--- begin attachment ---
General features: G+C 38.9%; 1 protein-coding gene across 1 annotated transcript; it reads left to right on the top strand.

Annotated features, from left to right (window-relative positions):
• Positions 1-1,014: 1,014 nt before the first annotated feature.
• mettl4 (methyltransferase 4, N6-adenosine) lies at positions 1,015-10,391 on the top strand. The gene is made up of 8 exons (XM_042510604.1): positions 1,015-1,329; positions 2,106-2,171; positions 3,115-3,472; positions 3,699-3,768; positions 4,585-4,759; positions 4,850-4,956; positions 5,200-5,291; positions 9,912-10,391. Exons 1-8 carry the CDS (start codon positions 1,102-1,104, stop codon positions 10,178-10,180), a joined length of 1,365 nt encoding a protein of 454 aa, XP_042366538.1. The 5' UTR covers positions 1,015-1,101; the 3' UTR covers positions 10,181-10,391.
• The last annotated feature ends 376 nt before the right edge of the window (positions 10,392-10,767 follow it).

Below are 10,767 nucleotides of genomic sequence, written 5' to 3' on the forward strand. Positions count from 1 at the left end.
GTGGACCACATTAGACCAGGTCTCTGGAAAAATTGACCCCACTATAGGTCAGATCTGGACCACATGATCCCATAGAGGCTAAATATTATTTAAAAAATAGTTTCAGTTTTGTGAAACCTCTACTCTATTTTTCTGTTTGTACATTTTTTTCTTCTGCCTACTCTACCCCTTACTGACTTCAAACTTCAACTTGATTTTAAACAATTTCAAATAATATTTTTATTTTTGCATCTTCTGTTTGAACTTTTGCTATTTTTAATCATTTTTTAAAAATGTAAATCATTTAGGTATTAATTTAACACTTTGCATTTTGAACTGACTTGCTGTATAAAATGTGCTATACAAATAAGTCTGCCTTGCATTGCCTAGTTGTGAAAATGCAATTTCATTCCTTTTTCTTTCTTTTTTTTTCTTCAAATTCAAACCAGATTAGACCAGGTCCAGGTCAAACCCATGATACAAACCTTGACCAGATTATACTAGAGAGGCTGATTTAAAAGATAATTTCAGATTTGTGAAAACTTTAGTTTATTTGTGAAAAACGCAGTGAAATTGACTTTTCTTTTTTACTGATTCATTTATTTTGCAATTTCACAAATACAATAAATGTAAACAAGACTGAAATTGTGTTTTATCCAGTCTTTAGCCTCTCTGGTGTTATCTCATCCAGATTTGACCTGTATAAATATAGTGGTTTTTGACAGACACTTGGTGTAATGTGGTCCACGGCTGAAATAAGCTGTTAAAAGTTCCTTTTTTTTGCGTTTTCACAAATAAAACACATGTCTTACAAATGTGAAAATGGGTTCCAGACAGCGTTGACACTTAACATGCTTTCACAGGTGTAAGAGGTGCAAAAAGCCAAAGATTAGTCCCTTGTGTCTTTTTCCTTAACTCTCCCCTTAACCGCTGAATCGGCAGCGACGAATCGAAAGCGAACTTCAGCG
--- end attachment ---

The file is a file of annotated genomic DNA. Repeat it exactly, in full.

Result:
General features: G+C 38.9%; 1 protein-coding gene across 1 annotated transcript; it reads left to right on the top strand.

Annotated features, from left to right (window-relative positions):
• Positions 1-1,014: 1,014 nt before the first annotated feature.
• mettl4 (methyltransferase 4, N6-adenosine) lies at positions 1,015-10,391 on the top strand. The gene is made up of 8 exons (XM_042510604.1): positions 1,015-1,329; positions 2,106-2,171; positions 3,115-3,472; positions 3,699-3,768; positions 4,585-4,759; positions 4,850-4,956; positions 5,200-5,291; positions 9,912-10,391. Exons 1-8 carry the CDS (start codon positions 1,102-1,104, stop codon positions 10,178-10,180), a joined length of 1,365 nt encoding a protein of 454 aa, XP_042366538.1. The 5' UTR covers positions 1,015-1,101; the 3' UTR covers positions 10,181-10,391.
• The last annotated feature ends 376 nt before the right edge of the window (positions 10,392-10,767 follow it).

Below are 10,767 nucleotides of genomic sequence, written 5' to 3' on the forward strand. Positions count from 1 at the left end.
GTGGACCACATTAGACCAGGTCTCTGGAAAAATTGACCCCACTATAGGTCAGATCTGGACCACATGATCCCATAGAGGCTAAATATTATTTAAAAAATAGTTTCAGTTTTGTGAAACCTCTACTCTATTTTTCTGTTTGTACATTTTTTTCTTCTGCCTACTCTACCCCTTACTGACTTCAAACTTCAACTTGATTTTAAACAATTTCAAATAATATTTTTATTTTTGCATCTTCTGTTTGAACTTTTGCTATTTTTAATCATTTTTTAAAAATGTAAATCATTTAGGTATTAATTTAACACTTTGCATTTTGAACTGACTTGCTGTATAAAATGTGCTATACAAATAAGTCTGCCTTGCATTGCCTAGTTGTGAAAATGCAATTTCATTCCTTTTTCTTTCTTTTTTTTTCTTCAAATTCAAACCAGATTAGACCAGGTCCAGGTCAAACCCATGATACAAACCTTGACCAGATTATACTAGAGAGGCTGATTTAAAAGATAATTTCAGATTTGTGAAAACTTTAGTTTATTTGTGAAAAACGCAGTGAAATTGACTTTTCTTTTTTACTGATTCATTTATTTTGCAATTTCACAAATACAATAAATGTAAACAAGACTGAAATTGTGTTTTATCCAGTCTTTAGCCTCTCTGGTGTTATCTCATCCAGATTTGACCTGTATAAATATAGTGGTTTTTGACAGACACTTGGTGTAATGTGGTCCACGGCTGAAATAAGCTGTTAAAAGTTCCTTTTTTTTGCGTTTTCACAAATAAAACACATGTCTTACAAATGTGAAAATGGGTTCCAGACAGCGTTGACACTTAACATGCTTTCACAGGTGTAAGAGGTGCAAAAAGCCAAAGATTAGTCCCTTGTGTCTTTTTCCTTAACTCTCCCCTTAACCGCTGAATCGGCAGCGACGAATCGAAAGCGAACTTCAGCG